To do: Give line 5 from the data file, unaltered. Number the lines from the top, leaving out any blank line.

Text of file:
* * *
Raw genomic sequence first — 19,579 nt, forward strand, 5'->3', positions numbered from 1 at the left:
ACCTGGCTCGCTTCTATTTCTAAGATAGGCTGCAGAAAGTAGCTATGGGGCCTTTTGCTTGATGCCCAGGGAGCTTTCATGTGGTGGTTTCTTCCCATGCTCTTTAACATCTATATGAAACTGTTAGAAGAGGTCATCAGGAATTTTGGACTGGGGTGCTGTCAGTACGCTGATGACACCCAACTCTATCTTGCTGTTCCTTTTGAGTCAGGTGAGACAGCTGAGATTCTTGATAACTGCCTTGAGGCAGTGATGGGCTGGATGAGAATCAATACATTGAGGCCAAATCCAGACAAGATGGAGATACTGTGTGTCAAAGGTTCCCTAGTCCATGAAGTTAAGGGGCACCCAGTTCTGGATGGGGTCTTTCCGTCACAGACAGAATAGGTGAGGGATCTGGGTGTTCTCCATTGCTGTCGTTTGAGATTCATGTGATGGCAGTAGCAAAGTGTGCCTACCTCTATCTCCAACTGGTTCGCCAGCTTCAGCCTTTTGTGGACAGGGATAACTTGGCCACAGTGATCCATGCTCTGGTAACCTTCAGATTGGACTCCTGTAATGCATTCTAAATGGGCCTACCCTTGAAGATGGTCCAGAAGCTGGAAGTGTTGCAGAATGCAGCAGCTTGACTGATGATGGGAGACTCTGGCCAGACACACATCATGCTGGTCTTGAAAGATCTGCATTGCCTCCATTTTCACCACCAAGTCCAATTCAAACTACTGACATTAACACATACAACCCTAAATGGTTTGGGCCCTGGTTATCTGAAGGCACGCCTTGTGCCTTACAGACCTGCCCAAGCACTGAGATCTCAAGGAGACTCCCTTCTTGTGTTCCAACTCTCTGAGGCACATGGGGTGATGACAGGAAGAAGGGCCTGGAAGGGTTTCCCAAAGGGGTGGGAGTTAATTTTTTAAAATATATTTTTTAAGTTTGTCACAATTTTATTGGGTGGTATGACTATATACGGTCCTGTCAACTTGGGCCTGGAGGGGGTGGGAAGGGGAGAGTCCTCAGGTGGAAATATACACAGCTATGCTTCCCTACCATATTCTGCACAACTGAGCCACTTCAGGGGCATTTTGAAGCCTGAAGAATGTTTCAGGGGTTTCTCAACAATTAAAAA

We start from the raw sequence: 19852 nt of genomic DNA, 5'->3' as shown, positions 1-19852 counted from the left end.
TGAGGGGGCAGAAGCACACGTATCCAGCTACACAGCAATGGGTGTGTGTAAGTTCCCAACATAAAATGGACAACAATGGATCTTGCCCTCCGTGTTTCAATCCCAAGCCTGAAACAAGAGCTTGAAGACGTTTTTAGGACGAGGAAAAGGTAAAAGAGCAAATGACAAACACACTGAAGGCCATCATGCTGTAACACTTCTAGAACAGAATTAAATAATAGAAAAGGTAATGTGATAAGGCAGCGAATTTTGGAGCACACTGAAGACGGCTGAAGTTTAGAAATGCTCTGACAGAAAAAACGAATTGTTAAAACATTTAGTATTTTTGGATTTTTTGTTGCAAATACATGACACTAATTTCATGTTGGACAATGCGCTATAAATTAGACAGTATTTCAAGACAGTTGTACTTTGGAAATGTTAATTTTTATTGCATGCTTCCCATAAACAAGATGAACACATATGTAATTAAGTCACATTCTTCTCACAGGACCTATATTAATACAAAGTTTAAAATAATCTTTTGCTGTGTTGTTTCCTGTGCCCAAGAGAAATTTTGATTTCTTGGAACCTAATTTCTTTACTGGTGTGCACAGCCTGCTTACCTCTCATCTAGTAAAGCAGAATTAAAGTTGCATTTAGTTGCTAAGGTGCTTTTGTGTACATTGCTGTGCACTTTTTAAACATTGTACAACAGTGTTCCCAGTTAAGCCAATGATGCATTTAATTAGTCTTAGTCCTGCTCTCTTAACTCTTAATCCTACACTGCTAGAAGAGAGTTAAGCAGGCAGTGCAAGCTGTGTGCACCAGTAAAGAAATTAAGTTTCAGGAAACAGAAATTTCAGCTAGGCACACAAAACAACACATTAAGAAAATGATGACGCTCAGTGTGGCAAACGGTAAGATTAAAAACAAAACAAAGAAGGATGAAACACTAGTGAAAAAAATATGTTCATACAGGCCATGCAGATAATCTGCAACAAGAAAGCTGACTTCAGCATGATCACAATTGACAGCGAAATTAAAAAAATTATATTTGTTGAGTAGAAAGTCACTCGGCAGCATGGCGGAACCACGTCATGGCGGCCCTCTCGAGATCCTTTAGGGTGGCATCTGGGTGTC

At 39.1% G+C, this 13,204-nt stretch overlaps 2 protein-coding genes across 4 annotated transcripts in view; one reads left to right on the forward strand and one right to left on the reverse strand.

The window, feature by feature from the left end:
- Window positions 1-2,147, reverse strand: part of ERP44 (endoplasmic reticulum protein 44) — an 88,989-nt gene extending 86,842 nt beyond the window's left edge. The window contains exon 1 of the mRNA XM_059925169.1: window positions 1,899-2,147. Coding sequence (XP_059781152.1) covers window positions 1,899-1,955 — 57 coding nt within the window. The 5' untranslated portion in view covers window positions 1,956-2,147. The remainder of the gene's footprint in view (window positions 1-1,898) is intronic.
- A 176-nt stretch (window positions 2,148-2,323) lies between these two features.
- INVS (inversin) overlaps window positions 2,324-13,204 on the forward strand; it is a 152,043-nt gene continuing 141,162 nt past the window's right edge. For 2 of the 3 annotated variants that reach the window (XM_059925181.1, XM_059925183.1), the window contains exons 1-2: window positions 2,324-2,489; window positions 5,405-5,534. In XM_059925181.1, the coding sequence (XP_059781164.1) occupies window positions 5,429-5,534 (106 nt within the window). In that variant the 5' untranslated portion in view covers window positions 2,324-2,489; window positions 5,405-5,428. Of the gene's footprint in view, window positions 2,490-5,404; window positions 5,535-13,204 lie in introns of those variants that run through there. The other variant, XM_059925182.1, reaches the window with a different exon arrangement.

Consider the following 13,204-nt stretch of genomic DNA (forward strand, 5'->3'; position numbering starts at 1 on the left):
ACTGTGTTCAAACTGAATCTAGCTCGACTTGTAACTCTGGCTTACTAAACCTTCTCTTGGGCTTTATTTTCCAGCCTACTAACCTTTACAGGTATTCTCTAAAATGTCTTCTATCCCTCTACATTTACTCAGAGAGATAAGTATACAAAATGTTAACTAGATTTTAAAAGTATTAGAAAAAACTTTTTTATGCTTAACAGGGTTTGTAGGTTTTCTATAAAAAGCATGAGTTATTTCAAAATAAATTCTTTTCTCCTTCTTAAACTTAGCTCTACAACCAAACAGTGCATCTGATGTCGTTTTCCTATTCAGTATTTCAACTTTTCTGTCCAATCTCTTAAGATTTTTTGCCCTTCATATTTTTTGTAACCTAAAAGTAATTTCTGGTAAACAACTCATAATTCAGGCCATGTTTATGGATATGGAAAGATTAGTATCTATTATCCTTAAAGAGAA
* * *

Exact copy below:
At 39.1% G+C, this 13,204-nt stretch overlaps 2 protein-coding genes across 4 annotated transcripts in view; one reads left to right on the forward strand and one right to left on the reverse strand.